March 31, 2017

by Lynne Nittler

Four UC Davis Humphrey Fellows from Mexico, Morocco, Tunisia, and Pakistan came to study here in their areas of expertise.  What they learn and the connections they make will benefit their countries when they return.  The Yolo Interfaith  Alliance for Climate Justice invited them to speak on the impacts of climate change in their respective countries, and what solutions they hope will turn the tide.

Their comments and the following discussion with the audience is videotaped here.

Climate Change raises threat of famine in four countries

Just four days after their March 24th presentation at the Unitarian Universalist Church, the Sacramento Bee published a pertinent story from the New York Times by Jeffrey Gettleman, a correspondent in Baidoa, Somalia.  He described how drought and war have raised the threat of immediate famine in four countries of East Africa:  Somalia, Yemen, Nigeria, and South Sudan.  Gettleman warned of the sweltering days and poor rains the last two years that have left six additional countries (Burundi, Kenya, Rwanda, Uganda, Ethiopia and Tanzania) also parched and on the edge of famine.

Gettleman places the cause at our doorstep.  “Scientists have been saying for years that climate change will increase the frequency of droughts.   The hardest-hit countries, though, produce almost none of the carbon emissions that are widely believed to cause climate change.  South Sudan and Somalia, for instance, have relatively few vehicles and almost no industry.  But their fields are drying up and their pastureland is vanishing, scientists say, partly because of the global effects of pollution.  People in these countries suffer from other people’s driving, other people’s manufacturing and other people’s attachment to things like flat-screen TVs and iPads that most Somalis and South Sudanese will touch only in their dreams.”

Our complicity cannot be denied.  Our high carbon lifestyles come with a heart-breaking price that people half way around the world must pay.  In addition to our individual efforts to conserve, the transition to clean energy takes on a new urgency.  This is not the time to renege on the Clean Power Plan or reduce the rules put in place to meet our commitment to the Paris Accord.  Our efforts literally translate into human lives saved.  Another story by Robyn Dixon of the LA Times raised more ethical questions about the situation.

Climate Reality Project: U.S., Africa, Australia, Brazil, Canada, Europe, India, Indonesia and Mexico

Fortunately, these four Humphrey Fellows come from countries that are not desperate at the moment.  Eight of the eleven Davis Humphrey Fellows just attended Al Gore’s Climate Reality Leadership Corps in Denver to learn about climate change and how to speak about it convincingly in public.  The project is based on the premise that the best way to communicate the urgency of climate action is directly, person to person.  They are now climate ambassadors both at home and abroad.  950 people attended this recent training, with Gore himself participating throughout.  Since he began his movement in 2001, Gore has trained over 6,000 climate leaders.  His Climate Reality Project encompasses branches in Africa, Australia, Brazil, Canada, Europe, India, Indonesia and Mexico.  For more information on the Climate Reality Project, read below.


Itzel Morales, Humphrey Fellow from the island city of Carmen on the Caribbean coast of Yucatan, is eager to raise awareness of climate change and empower people to conserve.

Itzel Morales from Mexico

Humphrey Fellow Itzel Morales lives on the largest and most populated island along the Caribbean coast of the Yucatan Peninsula, Ciudad del Carmen.  She recalls the summers grew hotter and more uncomfortable in her teen years, until opening the windows and using a fan was no longer enough to cool them at night.

“Our homes were not air conditioned, and I felt afraid,” she told the audience at the church.  “Hurricanes were fewer, but rainfall was heavier. Why was the weather changing?”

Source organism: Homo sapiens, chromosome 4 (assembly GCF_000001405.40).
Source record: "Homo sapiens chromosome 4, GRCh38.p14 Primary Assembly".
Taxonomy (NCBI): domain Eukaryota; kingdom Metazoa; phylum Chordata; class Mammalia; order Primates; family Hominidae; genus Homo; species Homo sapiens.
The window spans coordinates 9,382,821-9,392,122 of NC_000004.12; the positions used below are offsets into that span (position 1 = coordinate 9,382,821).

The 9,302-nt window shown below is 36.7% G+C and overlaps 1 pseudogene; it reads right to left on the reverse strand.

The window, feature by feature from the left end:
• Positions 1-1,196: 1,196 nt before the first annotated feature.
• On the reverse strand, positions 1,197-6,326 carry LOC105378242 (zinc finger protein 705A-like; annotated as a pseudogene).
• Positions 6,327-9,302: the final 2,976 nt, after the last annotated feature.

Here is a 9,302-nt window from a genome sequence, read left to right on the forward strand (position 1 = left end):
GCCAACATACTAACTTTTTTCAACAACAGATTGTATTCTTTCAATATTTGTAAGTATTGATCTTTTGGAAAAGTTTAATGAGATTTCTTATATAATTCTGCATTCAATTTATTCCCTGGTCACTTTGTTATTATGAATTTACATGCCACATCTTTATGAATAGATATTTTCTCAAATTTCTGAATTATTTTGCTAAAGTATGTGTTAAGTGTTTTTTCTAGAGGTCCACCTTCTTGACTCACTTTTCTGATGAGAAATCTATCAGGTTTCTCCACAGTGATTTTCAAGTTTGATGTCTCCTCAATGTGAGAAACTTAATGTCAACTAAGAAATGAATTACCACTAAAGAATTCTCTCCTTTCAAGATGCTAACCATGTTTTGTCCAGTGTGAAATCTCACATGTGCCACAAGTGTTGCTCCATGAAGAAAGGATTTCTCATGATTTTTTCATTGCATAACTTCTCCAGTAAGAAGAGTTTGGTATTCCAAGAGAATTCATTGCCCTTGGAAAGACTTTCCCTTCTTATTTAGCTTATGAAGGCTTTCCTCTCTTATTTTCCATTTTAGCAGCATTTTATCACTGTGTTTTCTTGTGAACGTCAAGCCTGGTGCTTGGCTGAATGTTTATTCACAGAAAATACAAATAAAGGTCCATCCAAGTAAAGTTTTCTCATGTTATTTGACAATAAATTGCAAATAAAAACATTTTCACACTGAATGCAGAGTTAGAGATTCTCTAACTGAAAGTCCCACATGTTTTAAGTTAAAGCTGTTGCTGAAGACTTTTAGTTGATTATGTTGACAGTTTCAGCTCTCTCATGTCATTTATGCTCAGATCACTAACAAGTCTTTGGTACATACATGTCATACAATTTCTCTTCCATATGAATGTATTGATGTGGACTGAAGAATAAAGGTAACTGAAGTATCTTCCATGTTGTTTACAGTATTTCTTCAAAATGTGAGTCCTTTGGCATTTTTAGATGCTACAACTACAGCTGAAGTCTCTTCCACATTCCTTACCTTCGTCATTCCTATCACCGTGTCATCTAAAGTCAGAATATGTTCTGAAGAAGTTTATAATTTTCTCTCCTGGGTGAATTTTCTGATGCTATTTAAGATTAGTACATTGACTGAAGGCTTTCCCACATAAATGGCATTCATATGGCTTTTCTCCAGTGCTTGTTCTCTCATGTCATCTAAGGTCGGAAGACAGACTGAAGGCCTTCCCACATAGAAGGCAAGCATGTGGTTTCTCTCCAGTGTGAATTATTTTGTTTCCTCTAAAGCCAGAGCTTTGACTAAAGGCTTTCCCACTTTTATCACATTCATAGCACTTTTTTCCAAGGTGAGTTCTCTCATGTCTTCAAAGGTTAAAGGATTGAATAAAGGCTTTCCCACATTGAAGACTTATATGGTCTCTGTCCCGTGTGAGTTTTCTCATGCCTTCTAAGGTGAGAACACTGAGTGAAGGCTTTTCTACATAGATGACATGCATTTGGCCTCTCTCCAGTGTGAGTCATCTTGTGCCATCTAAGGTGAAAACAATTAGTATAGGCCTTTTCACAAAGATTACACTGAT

Itzel decided then to study science and find out.

She earned degrees in biochemical engineering and climate change.  Now her island faces a future of rising sea level and coastal erosion.  Instead of just dengue fever, the increased temperature allows mosquitoes to breed zika virus and another serious virus.  A recent drought has cost the Yucatan 12% of its tropical forests to fires.

She works on solutions in waste management, natural resources conservation, and community empowerment with a goal of reducing greenhouse gas (ghg) emissions 25% by 2030.  Since her four rounds of Reality Climate leadership Training, she has spoken to over 4,000 people to raise awareness and promote conservation.

Adanane Labbaci is the Chief of GIS and the Remote Sensing Bureau of the Desertification Bureau in Morocco.

Adanane Labbaci from Morocco

Adanane Labbaci is the Chief of GIS and the Remote Sensing Bureau of the Desertification Bureau in Morocco.  His life has been devoted to combating desertifi-cation and the loss of trees, because they assure the cities a watershed which is essential for their survival.  He began by reminding us, “There is no plan B because there is no Planet B.”

With increasing temperatures, he notes the increasing desertification, and the necessity for trees to survive.  In Morocco, the rain levels have dropped by 50% while temperatures, wildfires, and erosion have increased.  The only responses are to adapt and protect what remains, to separate economic growth from ghg emissions (i.e. separate growth from the use of fossil fuels) – for example by going solar, and to make plans for climate refugees already coming into the country.


Tarek Rabai of Tunisia sees many climate change impacts and sees the need for governmental action.

Tarek Rabai from Tunisia

Tarek Rabai is a marketing manager for date crop which represents 2% of the GDP of his country, Tunisia.  Surprisingly, he admitted to being a climate denier until the last year when he evaluated the data more carefully.  Especially after attending Climate Reality Leadership training, he is committed to responding to the challenge that he now recognizes is threatening his country, including the date crop!

Tunisia is 64,00 square miles and on average people earn $5,000/year.  He documented some of the obvious, already visible consequences of climate change including:

  • Rainfall has dropped 30% in recent years and some communities, especially in the south, are cut off from water for days at a time. Climate change is taking the blame.  Crops of olives are suffering.  The government is suggesting prayer, and they are worrying that thirst will lead to unrest as the north takes scarce water from the south.  Water scarcity is an increasing problem.